No faith in the left

National Post (National Edition) - - Front Page - MATT GUR­NEY

Con­ser­va­tive leader An­drew Scheer has of­fered a very le­gal­is­tic re­sponse when ac­cused of hav­ing a hid­den agenda on abortion and gay rights — he sim­ply in­sists that he will not open those is­sues, be­cause they are set­tled in Cana­dian law.

I be­lieve him. I don’t see any value in the Con­ser­va­tives re­open­ing these is­sues, and I see lots of po­ten­tial dan­gers if they do. I don’t have to trust the Con­ser­va­tive leader to agree with me on moral is­sues, I just need to have faith that he’ll act in his own elec­toral self-in­ter­est.

Be­sides, hav­ing seen Green party leader El­iz­a­beth May at­tempt to talk about her re­li­gious gious fa faith this week, I’m not sure Scheer will be in an any hurry to do the same, es­pe­cially with an elect elec­tion cam­paign now un­der way.

May was giv­ing an in­ter­view to the CBC’s Vass Vassy Kape­los. Kape­los asked the Green lead leader who her per­sonal hero was. May an an­swered, with­out hes­i­ta­tion, “Je­sus Ch Christ.” And then she apol­o­gized, and s said she had an­swered with­out both­er­ing e to self-edit.

Kape­los ob­vi­ously had fol­low-up ques­tions, in­clud­ing why May felt that she had to apol­o­gize for her re­li­gious faith.

May bizarrely an­swered that it was be­cause the Green party was a tol­er­ant and di­verse place — “in­clu­sive and all-em­brac­ing” — were her ex­act words. Shouldn’t that make it eas­ier for the leader to dis­cuss her own sin­cerely held moral po­si­tions?

This en­tire cam­paign thus far has been in­fused with the back­ground is­sue of re­li­gious tol­er­ance in Cana­dian so­ci­ety. In­deed, I note with in­ter­est that it was just a few days ago that May was mak­ing the point that her party was wel­com­ing of re­li­gious di­ver­sity and would not tol­er­ate dis­crim­i­na­tion, this af­ter some NDP de­fec­tors to the Greens were re­ported to have con­cerns with the electabil­ity of Jag­meet Singh, a Sikh, be­cause of his re­li­gion.

I won­der if May was re­veal­ing some­thing deeper when she went out of her way to stress that Singh’s re­li­gious be­liefs should not be a mat­ter of con­cern for any mem­ber of her party, while also feel­ing an obli­ga­tion to apol­o­gize for her Chris­tian faith.

I am not a re­li­gious per­son. I was not raised in a re­li­gious house­hold. I’m also not an athe­ist. Though I be­long to no church and do not reg­u­larly at­tend ser­vices, from time to time, and prob­a­bly not as of­ten as I should, I do like to of­fer a prayer of thanks for the many bless­ings I have known in my life, and to ask for the pro­tec­tion and con­tin­ued well be­ing of those that I love. I don’t know if this would meet any­one’s def­i­ni­tion of re­li­giously ob­ser­vant. But it’s some­thing I do and have taken com­fort from — and also hu­mil­ity.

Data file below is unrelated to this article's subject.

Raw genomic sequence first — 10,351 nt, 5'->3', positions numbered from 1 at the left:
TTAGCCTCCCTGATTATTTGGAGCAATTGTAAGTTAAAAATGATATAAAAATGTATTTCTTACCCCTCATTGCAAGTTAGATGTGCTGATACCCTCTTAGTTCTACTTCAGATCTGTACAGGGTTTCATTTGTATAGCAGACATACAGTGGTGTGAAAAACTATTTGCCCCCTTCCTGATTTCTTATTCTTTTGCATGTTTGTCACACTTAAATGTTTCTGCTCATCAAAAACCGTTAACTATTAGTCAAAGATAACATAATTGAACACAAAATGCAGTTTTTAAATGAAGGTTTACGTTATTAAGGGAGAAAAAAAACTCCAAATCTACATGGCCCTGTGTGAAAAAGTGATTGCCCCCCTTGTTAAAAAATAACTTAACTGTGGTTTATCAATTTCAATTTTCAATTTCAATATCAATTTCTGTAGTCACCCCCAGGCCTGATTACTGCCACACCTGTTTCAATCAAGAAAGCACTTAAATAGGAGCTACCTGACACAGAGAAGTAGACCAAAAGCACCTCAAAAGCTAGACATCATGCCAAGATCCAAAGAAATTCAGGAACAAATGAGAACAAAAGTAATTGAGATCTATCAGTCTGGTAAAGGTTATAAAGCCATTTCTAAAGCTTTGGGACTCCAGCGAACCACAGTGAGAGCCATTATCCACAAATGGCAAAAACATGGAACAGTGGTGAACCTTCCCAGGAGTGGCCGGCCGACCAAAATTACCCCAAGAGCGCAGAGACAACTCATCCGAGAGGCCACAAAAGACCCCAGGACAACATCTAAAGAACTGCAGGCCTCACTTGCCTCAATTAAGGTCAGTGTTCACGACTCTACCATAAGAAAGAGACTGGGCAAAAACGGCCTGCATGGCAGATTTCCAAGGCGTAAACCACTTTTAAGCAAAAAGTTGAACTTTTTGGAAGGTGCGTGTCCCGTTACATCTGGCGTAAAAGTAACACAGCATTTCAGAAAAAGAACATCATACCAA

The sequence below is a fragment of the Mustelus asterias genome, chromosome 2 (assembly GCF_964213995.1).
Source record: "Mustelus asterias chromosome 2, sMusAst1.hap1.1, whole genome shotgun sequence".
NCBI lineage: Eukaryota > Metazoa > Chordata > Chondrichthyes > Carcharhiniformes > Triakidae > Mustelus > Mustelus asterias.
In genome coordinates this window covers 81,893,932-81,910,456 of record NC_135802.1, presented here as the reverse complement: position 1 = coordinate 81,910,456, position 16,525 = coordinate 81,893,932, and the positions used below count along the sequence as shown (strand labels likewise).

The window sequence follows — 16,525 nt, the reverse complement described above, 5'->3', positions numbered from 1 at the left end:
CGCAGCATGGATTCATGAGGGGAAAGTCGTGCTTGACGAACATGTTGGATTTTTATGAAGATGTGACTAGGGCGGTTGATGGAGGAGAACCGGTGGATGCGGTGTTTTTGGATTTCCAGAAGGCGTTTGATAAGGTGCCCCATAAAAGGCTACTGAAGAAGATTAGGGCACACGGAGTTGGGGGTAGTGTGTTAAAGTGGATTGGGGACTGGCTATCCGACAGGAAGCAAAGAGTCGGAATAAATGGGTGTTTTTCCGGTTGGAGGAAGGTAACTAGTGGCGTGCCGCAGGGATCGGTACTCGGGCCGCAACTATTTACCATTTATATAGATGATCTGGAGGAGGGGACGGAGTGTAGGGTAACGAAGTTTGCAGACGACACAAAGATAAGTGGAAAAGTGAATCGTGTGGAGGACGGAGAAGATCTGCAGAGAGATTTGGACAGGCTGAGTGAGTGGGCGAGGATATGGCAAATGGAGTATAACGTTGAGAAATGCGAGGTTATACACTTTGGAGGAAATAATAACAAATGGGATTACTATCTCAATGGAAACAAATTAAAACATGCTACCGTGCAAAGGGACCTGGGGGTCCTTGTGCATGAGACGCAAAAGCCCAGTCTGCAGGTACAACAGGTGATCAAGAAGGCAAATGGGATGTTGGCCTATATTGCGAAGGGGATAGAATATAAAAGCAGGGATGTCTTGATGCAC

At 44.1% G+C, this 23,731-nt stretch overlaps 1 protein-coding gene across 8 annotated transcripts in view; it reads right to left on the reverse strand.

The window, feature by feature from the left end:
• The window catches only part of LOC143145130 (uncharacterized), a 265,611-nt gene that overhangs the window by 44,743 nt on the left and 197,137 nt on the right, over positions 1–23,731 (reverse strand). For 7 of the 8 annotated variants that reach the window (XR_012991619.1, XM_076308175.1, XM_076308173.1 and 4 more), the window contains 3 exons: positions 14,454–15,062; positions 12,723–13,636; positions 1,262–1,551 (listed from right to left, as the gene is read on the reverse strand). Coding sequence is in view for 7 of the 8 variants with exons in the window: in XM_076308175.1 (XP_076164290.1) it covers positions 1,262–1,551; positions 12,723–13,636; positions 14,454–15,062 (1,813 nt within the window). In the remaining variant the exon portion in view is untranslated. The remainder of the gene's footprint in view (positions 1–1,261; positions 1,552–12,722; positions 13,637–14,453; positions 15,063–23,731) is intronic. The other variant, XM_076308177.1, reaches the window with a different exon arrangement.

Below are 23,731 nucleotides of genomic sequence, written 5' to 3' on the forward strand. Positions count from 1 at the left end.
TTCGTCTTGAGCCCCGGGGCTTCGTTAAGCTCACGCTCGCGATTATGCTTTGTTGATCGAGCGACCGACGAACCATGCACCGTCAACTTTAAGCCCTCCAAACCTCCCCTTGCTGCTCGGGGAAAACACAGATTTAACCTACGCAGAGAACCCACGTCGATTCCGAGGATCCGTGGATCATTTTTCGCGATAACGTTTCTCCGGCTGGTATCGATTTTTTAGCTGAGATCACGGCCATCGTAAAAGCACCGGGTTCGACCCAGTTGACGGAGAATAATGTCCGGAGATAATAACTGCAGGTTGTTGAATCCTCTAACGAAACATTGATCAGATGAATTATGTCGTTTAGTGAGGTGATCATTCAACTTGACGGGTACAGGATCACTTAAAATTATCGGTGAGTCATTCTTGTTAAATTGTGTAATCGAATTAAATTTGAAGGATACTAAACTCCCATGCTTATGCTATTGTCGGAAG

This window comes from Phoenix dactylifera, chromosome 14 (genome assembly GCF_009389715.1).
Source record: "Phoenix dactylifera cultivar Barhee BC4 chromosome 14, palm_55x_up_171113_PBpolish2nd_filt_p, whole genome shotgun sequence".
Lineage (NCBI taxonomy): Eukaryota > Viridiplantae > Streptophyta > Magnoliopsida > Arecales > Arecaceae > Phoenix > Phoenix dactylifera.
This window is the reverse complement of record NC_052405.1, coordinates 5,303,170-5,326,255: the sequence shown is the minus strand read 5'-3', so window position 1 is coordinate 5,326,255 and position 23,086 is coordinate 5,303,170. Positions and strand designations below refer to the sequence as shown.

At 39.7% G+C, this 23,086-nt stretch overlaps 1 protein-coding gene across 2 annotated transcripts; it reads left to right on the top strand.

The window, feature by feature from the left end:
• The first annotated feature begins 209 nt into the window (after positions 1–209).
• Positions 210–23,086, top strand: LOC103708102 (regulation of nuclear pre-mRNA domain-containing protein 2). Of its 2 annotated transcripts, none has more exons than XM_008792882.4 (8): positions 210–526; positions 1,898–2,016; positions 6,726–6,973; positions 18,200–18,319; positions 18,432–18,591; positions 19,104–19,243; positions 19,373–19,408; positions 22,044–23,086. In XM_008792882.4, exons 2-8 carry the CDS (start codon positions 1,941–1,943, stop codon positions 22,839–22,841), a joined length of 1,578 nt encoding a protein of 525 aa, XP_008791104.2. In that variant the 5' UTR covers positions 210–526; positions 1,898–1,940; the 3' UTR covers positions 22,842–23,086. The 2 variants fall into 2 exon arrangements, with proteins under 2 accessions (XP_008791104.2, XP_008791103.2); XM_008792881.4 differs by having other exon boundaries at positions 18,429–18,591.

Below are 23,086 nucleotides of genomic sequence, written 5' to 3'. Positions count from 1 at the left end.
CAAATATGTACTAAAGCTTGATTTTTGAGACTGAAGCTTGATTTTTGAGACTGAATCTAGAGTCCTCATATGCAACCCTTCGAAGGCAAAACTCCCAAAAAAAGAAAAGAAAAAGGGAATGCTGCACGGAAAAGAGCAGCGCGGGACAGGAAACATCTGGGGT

In this, I am a pretty typ­i­cal Cana­dian. Pew Re­search crunched the num­bers on re­li­gious faith in Canada just a few months ago. Canada is, ob­vi­ously, less ob­ser­vant than it once was. But more than half of Cana­di­ans still say that re­li­gious faith is still at least some­what im­por­tant in their lives, and more than half the coun­try iden­ti­fies as Chris­tian (in some ca­pac­ity). It’s true that the re­li­giously un­af­fil­i­ated are a grow­ing bloc — but still a clear mi­nor­ity. Sim­ply hav­ing a re­li­gious faith, par­tic­u­larly the ma­jor­ity one, ought not to be it­self some­thing May felt a need to self-edit.

It’s fine that Singh is Sikh. It’s fine that May and Scheer (and Justin Trudeau!) are Chris­tian. It ought to be pos­si­ble to de­bate the press­ing so­cial is­sues of the day, or even, for that mat­ter, the notso press­ing so­cial is­sues of the day, with­out need­ing to re­sort to ei­ther sus­pi­cion of some­one else’s re­li­gious faith or apol­o­gize for one’s own.

I un­der­stand that some vot­ers would prob­a­bly place a higher em­pha­sis on a can­di­date’s re­li­gious faith, or lack thereof, than I would. But I have to imag­ine that there are a great many Cana­di­ans who feel ex­actly as I do. The re­li­gious views of all of the party lead­ers in the up­com­ing elec­tion is of ab­so­lutely zero in­ter­est to me. I could not care less.

But I ad­mit that I am cer­tainly in­ter­ested in what the dis­cus­sions about re­li­gion re­veal about the lead­ers. As I noted weeks ago, Scheer needs to come up with a bet­ter an­swer to abortion and gay mar­riage than sim­ply stat­ing he won’t re­open them.

Sim­i­larly, while May’s Chris­tian faith would never make me more or less likely to vote for her, the fact that she felt moved to apol­o­gize for dis­cussing her faith ab­so­lutely sends up red flags.

If she does not see the ab­sur­dity in in­sist­ing that the Green party is too open and tol­er­ant a place for her to ex­press, in pretty mild and un­ob­jec­tion­able terms, that she has faith in the Chris­tian Saviour, I’m not re­ally sure that says any­thing good about ei­ther her, the party she leads or the no­tions of tol­er­ance and in­clu­siv­ity as em­braced by Canada’s po­lit­i­cal left.

Na­tional Post

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Mat­tGur­ney

CHRISTO­PHER KATSAROV / THE CANA­DIAN PRESS

Fed­eral Con­ser­va­tive leader An­drew Scheer needs a bet­ter an­swer to abortion and gay mar­riage than stat­ing he won’t re­open them, Matt Gur­ney writes..

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